Andrew Cunningham is enthusiastic. For him, E-level French has turned out to be enjoyable and challenging; he feels he is being prompted to have real discussions, using language in a satisfying way.
In his first year of sixth form at Bradford Grammar, Andrew is determined to keep up his French alongside history, politics and English literature A-levels. He is therefore happy that discussion and the spoken language should play such a large role in the syllabus. "We've been looking at the subject of entertainment. In GCSE you might have written: 'I like to go to the cinema, this is where I buy the tickets.' "But in E-level we have had discussions in French, comparing English and French television. We have talked about popular films and looked at how they differ in the two countries."
Pupils are examined in reading, listening, speaking, writing and a dossier, which contains five pieces of written or tape-recorded coursework.
Most of the boys studying for E-level French at Bradford make extensive use of their tape recorders, an item which will become more common in A-level when the French syllabuses change in 1996.
Manpreet Kahlon, aged 17, wants to study accountancy or history at university but believes a modern language as an extra will prove crucial.
"I have always been interested in French and might move abroad. Most of the course is spoken rather than written and I think that is more useful." He says he also finds it a "refreshing addition" to his maths and statistics, English literature and history A-levels.
Tony Lumb, Bradford Grammar's head of modern languages, says the E-level has proved a balanced, practical qualification for those going on to take an AS-level in French.
Although most of those entered for E-level had achieved A and B grades at GCSE, he was aware that some boys dropped out of AS-level as the pressures built up in the second year of sixth form.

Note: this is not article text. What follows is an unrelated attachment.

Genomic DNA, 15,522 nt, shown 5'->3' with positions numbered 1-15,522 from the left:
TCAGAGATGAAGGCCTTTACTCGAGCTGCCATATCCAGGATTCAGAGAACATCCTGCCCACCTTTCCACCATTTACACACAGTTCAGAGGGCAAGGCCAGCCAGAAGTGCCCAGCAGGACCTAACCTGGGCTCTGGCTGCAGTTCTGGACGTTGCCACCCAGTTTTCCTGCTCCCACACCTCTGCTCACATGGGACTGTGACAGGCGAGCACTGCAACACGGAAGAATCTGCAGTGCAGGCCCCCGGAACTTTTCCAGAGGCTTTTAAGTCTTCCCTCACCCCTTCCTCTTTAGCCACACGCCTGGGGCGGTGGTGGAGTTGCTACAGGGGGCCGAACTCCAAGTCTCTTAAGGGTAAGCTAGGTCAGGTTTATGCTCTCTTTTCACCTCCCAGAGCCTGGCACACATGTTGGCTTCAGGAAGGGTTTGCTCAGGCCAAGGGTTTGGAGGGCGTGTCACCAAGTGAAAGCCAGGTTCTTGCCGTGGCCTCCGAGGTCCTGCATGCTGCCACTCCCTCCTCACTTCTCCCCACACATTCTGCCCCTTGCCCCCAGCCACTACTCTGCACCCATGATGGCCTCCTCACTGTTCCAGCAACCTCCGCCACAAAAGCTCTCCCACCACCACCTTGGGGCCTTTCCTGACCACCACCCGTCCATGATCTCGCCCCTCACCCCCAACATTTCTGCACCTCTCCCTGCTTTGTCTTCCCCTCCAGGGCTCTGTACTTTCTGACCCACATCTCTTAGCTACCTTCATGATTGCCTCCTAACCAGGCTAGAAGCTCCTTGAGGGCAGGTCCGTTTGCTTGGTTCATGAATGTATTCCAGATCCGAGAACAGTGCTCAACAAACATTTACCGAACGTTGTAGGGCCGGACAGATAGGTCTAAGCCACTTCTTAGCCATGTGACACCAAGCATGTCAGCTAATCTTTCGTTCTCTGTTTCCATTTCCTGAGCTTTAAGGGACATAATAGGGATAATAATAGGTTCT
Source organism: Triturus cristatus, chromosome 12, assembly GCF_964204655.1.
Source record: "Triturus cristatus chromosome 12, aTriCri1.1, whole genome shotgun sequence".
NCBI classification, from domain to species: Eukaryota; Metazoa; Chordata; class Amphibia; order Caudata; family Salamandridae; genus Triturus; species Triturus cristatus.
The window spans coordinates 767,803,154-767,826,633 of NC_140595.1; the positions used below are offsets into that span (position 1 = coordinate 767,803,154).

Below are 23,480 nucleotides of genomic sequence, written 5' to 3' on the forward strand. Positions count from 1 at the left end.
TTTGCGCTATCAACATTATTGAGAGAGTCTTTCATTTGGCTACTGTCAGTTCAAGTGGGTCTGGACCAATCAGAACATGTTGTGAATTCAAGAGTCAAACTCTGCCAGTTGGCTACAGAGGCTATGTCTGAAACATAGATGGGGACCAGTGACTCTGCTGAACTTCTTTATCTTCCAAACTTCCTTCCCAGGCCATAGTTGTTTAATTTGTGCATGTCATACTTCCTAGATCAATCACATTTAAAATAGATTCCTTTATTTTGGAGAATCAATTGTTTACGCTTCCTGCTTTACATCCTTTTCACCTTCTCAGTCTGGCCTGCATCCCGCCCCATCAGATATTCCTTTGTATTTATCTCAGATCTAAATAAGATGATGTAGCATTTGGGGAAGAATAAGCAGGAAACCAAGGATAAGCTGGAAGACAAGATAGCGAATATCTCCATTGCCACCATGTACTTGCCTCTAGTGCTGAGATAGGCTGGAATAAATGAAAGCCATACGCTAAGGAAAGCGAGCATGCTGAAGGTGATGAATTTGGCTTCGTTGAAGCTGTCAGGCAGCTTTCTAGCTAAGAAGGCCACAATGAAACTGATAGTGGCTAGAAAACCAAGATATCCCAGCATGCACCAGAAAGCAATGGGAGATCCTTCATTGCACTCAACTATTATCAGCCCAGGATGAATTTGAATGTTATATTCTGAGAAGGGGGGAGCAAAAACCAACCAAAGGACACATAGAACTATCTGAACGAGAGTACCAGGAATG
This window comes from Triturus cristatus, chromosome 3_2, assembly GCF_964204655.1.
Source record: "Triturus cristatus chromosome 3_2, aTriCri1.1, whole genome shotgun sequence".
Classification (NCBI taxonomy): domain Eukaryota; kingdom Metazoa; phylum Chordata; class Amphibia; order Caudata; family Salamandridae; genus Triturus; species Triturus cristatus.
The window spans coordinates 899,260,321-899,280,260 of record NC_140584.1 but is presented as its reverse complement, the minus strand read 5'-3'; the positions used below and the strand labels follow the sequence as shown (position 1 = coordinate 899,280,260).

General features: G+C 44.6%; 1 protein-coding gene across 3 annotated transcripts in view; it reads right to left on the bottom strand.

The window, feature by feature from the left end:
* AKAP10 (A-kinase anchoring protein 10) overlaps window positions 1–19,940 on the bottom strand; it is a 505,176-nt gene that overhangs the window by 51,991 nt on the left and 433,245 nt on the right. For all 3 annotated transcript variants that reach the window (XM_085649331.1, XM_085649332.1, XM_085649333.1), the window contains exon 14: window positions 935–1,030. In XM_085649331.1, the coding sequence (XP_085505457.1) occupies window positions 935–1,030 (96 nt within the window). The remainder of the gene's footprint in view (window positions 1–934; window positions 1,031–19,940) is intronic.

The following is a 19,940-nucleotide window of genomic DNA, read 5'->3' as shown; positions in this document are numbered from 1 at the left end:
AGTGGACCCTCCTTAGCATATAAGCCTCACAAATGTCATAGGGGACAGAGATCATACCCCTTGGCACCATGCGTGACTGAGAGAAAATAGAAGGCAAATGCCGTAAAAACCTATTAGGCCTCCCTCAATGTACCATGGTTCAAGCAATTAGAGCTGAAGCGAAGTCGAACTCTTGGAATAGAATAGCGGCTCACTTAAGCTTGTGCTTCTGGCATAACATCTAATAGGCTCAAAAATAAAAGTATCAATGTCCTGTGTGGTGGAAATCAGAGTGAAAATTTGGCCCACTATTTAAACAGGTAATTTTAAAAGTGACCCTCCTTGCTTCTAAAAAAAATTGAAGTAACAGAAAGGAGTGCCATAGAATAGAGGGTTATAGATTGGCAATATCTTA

"Offering the E-level means that if any boys decide to drop out of French after one year, then they still have a qualification. It is another channel for teaching languages in this school to non-specialists, and that will become increasingly important. We want the sixth form to remain academic, but what we want is more flexibility."
David Smith, Bradford Grammar's headmaster, says the school is keen to introduce qualifications that the pupils "can get under their belt after one year. I've always maintained that the push towards breadth can be achieved during the first year of sixth form when the pressure is off a little".
But he wants to preserve the "integrity" of A-levels in the second year.
"I am one of the old-fashioned people who thinks that A-level is the gold standard. It is jolly hard work doing four A-levels, so I would always look for breadth in subjects that could be pursued in one year.
"As much as I believe that scientists should continue to study French, I also believe that arts students should continue to study science or maths.
"Flexibility is the great thing. With all the best advice in the world youngsters at 16 can make judgments about subject choice that will prove a mistake."